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Leviticus 26 Study Notes


26:1-2 The verb keep refers to the detailed observation of the commandments. The expression keep my Sabbaths occurs four times (v. 2; 19:3,30; Ex 31:13), and it is an allusion to the fourth commandment about keeping and sanctifying the Sabbath.

26:3-13 Here is the list of blessings the Lord promises Israel if they keep his law.

26:4 In Hebrew the word rain is in the plural. It refers to the two rainy periods that occurred in autumn and spring (Dt 11:14; Jr 5:24; Jl 2:23).

26:8 The one to twenty and one to a hundred proportions point to the miraculous victories over their enemies with which God would reward his people if they obeyed his commandments.

26:11 The promise of divine fellowship is rendered by the phrase, I will place my residence among you. The “residence” is literally a “tabernacle.” This is a direct parallel to Jn 1:14, where John affirmed that Jesus, the Word, became flesh “and dwelt among us,” or “tabernacled” among us.

26:13 The bars of your yoke were a reminder of the Egyptian bondage from which God delivered the Israelites. Here Israel is pictured as an animal held down by a heavy yoke. Later Jesus invited humanity to take his light yoke and partake of his rest (Mt 11:28-30).

26:14-39 Here is the list of curses that would befall Israel if they failed to keep the Lord’s law.

26:14-17 The five sets of curses that begin in v. 14 are presented as punishment for disobedience of God’s commands . . . statutes . . . ordinances, and covenant. These curses match the five sets of blessings in vv. 3-13. The curses increase in severity with a persistent refusal to repent. The Lord would turn against his people only after they defiantly turned against him.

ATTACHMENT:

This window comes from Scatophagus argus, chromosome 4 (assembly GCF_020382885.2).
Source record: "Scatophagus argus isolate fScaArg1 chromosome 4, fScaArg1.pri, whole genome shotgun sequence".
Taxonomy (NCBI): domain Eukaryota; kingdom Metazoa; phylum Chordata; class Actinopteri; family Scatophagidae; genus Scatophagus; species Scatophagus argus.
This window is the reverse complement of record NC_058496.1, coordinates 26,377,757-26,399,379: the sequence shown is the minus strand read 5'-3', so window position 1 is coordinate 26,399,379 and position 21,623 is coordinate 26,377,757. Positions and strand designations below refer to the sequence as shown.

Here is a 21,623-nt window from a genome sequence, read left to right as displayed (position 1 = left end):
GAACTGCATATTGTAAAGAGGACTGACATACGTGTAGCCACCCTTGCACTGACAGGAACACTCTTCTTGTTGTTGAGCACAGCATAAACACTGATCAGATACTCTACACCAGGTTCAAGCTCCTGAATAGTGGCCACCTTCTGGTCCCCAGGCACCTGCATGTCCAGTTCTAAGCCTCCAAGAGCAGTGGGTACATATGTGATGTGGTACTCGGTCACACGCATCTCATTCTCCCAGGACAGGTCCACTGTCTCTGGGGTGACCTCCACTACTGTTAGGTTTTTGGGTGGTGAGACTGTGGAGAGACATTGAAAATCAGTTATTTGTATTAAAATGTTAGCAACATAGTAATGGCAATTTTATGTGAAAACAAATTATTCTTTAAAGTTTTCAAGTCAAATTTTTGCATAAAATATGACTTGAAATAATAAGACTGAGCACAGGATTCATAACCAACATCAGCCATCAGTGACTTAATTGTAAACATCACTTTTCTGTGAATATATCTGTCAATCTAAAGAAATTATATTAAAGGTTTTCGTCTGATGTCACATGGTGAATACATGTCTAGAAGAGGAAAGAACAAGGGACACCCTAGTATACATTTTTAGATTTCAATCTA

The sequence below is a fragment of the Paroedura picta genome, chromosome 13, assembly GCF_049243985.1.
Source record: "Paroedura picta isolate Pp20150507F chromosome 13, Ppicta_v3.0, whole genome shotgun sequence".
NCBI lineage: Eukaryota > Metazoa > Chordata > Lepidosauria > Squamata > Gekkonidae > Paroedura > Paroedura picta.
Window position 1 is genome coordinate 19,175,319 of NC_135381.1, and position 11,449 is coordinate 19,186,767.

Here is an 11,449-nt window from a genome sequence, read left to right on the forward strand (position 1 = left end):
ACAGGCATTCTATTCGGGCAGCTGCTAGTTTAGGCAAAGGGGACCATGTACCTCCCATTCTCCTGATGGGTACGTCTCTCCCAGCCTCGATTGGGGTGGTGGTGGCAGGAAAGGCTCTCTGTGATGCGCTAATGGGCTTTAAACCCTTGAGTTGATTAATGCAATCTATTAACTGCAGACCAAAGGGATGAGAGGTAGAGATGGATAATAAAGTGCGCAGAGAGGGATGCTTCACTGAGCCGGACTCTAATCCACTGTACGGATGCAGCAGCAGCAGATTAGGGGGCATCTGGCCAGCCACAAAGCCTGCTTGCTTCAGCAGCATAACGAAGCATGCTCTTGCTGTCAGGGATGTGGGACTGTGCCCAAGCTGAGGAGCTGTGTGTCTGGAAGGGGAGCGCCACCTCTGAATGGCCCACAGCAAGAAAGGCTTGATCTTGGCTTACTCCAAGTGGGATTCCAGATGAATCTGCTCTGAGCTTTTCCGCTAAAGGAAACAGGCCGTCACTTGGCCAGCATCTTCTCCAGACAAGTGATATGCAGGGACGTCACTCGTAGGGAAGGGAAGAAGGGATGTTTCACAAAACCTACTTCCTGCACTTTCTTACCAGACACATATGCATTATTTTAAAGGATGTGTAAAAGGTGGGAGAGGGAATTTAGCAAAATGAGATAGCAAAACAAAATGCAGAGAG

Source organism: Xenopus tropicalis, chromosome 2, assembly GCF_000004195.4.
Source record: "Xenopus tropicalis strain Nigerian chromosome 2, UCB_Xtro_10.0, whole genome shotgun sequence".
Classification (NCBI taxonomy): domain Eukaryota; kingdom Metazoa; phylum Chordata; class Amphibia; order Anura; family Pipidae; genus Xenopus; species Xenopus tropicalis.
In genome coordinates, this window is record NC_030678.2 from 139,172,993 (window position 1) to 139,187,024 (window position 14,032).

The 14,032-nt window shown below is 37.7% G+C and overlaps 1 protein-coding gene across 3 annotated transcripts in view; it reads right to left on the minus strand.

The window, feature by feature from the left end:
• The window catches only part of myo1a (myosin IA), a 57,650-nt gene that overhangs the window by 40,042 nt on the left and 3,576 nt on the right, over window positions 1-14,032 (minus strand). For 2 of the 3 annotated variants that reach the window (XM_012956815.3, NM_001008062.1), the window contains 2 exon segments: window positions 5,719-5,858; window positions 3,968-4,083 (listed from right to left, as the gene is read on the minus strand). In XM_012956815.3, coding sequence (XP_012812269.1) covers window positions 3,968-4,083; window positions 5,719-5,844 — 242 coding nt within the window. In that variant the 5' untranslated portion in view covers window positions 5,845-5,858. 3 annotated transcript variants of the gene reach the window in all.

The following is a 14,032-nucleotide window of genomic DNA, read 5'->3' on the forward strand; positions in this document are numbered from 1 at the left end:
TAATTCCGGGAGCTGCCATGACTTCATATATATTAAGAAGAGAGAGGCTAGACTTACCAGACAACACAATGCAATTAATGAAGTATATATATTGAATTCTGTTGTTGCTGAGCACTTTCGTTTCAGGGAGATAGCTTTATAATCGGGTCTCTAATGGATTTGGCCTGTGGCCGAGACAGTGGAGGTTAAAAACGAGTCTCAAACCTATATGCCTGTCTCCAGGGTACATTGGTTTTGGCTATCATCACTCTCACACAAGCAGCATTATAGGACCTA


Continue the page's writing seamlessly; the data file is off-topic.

26:18-20 The number seven associated with the discipline for sins is not to be taken literally, but it is used figuratively to mean “many times” or “thoroughly.” It could be an allusion to the Sabbaths not kept by the Israelites (v. 34).

26:22 Because the Lord is the God of all creation, he can also sovereignly use wild animals to punish his people. The outbreak of wild animals is frequently regarded as punishment for sin (Dt 32:24; 2Kg 2:24; 17:25; Is 13:21-22).

26:29 This curse was fulfilled during the siege of Samaria, the capital of the northern kingdom (2Kg 6:24-29) and later the siege of Jerusalem (Jr 19:9; Lm 4:10; Ezk 5:10).

26:31 The expression I will not smell the pleasing aroma of your sacrifices refers to the fact that God would not accept his people’s sacrifices, and thus he was rejecting the people. Sacrifices without obedience are meaningless (1Sm 15:22).

26:33 The Hebrew verb zarâ, translated here as scatter, can also be translated “winnow.” In the mind of the Jews it would trigger the image of wicked people being blown away like chaff (Ps 1:4). This is an obvious reference to God’s ultimate rejection of the errant Jews—the exile.

26:34-35 This curse anticipates Israel’s failure to keep the Sabbath years. The chronicler fused this verse with Jeremiah’s prophecy that the exile would last seventy years (2Ch 36:21; cp. Jr 25:11; 29:10).

26:40-45 These verses explain that restoration would be possible.

26:40-41 The expression but when indicates a turning point and involves a note of hope. The promised restoration is contingent upon the people’s confession of iniquity and their humility. The verb translated humbled is literally “to bring to one’s knees.”

26:44 The purifying agent will be the exile, not the flood that destroyed the earth during the time of Noah (Gn 6; 9). The great judgments of wars and famines in Rv 6-19 have their original setting in Lv 26 and Dt 28. As in OT times, the NT believer must repent or be judged.